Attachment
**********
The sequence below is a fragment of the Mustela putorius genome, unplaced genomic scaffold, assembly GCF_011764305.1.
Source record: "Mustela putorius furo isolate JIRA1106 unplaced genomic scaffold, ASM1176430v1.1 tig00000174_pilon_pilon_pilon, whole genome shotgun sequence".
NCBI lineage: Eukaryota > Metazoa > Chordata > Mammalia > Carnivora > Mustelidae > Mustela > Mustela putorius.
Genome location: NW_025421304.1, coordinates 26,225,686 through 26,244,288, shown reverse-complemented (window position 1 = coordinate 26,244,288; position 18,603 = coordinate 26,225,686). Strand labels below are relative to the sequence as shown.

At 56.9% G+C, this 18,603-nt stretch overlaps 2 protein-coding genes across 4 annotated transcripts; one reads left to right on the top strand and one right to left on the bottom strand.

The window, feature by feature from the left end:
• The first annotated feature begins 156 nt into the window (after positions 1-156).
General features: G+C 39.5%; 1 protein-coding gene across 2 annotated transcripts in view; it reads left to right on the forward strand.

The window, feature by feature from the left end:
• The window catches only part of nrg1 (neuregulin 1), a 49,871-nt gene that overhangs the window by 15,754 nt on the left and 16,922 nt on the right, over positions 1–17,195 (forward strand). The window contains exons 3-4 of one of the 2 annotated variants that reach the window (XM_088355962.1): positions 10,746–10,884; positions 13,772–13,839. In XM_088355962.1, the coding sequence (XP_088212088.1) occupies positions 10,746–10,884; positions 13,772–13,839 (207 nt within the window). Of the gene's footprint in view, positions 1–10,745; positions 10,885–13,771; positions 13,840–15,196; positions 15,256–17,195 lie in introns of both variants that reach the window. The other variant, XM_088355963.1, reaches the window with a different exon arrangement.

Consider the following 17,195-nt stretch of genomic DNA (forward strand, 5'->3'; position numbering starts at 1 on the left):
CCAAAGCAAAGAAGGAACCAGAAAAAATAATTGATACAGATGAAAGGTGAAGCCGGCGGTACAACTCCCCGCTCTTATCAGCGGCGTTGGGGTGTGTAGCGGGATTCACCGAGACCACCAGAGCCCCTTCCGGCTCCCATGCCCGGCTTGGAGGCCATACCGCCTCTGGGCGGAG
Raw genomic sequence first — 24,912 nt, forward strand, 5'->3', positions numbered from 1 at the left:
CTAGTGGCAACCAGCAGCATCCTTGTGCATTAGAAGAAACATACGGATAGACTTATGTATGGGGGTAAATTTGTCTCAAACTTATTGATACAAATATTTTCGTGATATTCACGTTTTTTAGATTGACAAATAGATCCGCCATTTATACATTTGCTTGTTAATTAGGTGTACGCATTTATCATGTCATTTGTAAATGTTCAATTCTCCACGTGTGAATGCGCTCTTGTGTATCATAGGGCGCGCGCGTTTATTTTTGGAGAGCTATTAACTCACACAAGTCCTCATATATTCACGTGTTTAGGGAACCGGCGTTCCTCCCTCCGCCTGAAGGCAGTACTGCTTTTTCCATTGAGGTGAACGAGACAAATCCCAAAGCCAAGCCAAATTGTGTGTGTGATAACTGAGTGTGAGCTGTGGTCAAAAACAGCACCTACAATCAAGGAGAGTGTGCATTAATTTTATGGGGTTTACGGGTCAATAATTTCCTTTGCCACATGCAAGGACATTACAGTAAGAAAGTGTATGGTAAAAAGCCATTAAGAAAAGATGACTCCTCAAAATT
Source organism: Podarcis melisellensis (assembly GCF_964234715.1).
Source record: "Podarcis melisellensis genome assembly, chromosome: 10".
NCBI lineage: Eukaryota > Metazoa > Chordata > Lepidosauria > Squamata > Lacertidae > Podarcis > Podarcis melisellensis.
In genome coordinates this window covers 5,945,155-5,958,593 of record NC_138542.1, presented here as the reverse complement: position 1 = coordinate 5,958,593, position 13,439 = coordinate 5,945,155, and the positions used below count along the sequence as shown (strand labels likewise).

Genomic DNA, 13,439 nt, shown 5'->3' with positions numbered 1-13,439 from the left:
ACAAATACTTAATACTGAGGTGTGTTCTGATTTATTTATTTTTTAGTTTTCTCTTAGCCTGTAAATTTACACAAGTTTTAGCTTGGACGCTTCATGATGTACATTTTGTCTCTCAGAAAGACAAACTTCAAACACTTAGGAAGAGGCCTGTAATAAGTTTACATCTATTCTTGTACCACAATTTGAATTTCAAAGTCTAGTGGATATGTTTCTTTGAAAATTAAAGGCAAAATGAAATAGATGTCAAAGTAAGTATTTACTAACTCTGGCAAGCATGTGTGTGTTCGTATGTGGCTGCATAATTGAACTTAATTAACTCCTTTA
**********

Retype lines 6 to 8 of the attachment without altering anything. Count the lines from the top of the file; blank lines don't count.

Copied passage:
The window, feature by feature from the left end:
• The first annotated feature begins 156 nt into the window (after positions 1-156).
General features: G+C 39.5%; 1 protein-coding gene across 2 annotated transcripts in view; it reads left to right on the forward strand.